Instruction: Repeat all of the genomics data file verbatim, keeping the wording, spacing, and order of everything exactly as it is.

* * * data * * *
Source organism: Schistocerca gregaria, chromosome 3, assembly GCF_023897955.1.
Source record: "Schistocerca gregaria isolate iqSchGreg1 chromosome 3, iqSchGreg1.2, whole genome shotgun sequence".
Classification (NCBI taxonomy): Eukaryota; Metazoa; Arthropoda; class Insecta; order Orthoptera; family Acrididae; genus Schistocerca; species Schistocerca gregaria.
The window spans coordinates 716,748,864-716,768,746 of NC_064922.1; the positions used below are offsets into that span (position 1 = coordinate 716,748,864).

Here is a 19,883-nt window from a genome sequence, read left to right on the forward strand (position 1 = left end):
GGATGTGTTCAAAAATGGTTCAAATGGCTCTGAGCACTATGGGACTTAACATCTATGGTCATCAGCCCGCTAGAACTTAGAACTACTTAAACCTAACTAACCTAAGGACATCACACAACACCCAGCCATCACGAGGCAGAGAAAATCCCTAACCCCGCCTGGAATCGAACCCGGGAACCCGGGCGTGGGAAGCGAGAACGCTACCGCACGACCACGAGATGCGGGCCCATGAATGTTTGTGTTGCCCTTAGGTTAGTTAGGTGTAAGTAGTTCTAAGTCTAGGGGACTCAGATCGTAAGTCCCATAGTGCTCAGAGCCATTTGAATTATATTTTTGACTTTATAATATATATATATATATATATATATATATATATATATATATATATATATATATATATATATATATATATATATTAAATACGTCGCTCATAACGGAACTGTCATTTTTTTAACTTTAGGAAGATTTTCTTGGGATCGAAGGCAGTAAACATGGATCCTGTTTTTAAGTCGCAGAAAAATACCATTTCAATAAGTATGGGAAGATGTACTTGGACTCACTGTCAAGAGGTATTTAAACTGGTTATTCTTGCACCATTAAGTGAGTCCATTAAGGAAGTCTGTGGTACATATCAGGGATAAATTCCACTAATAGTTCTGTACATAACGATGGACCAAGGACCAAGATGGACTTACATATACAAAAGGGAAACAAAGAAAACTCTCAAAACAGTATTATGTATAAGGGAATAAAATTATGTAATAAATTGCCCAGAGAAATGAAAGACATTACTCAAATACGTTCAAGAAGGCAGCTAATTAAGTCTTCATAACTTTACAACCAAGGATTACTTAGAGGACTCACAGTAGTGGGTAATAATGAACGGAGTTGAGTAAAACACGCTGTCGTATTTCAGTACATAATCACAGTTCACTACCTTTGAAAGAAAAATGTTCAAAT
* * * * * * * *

Source organism: Schistocerca gregaria, chromosome 3, assembly GCF_023897955.1.
Source record: "Schistocerca gregaria isolate iqSchGreg1 chromosome 3, iqSchGreg1.2, whole genome shotgun sequence".
Classification (NCBI taxonomy): Eukaryota; Metazoa; Arthropoda; class Insecta; order Orthoptera; family Acrididae; genus Schistocerca; species Schistocerca gregaria.
The window spans coordinates 716,748,864-716,768,746 of NC_064922.1; the positions used below are offsets into that span (position 1 = coordinate 716,748,864).

Here is a 19,883-nt window from a genome sequence, read left to right on the forward strand (position 1 = left end):
GGATGTGTTCAAAAATGGTTCAAATGGCTCTGAGCACTATGGGACTTAACATCTATGGTCATCAGCCCGCTAGAACTTAGAACTACTTAAACCTAACTAACCTAAGGACATCACACAACACCCAGCCATCACGAGGCAGAGAAAATCCCTAACCCCGCCTGGAATCGAACCCGGGAACCCGGGCGTGGGAAGCGAGAACGCTACCGCACGACCACGAGATGCGGGCCCATGAATGTTTGTGTTGCCCTTAGGTTAGTTAGGTGTAAGTAGTTCTAAGTCTAGGGGACTCAGATCGTAAGTCCCATAGTGCTCAGAGCCATTTGAATTATATTTTTGACTTTATAATATATATATATATATATATATATATATATATATATATATATATATATATATATATATATATATATATATATTAAATACGTCGCTCATAACGGAACTGTCATTTTTTTAACTTTAGGAAGATTTTCTTGGGATCGAAGGCAGTAAACATGGATCCTGTTTTTAAGTCGCAGAAAAATACCATTTCAATAAGTATGGGAAGATGTACTTGGACTCACTGTCAAGAGGTATTTAAACTGGTTATTCTTGCACCATTAAGTGAGTCCATTAAGGAAGTCTGTGGTACATATCAGGGATAAATTCCACTAATAGTTCTGTACATAACGATGGACCAAGGACCAAGATGGACTTACATATACAAAAGGGAAACAAAGAAAACTCTCAAAACAGTATTATGTATAAGGGAATAAAATTATGTAATAAATTGCCCAGAGAAATGAAAGACATTACTCAAATACGTTCAAGAAGGCAGCTAATTAAGTCTTCATAACTTTACAACCAAGGATTACTTAGAGGACTCACAGTAGTGGGTAATAATGAACGGAGTTGAGTAAAACACGCTGTCGTATTTCAGTACATAATCACAGTTCACTACCTTTGAAAGAAAAATGTTCAAAT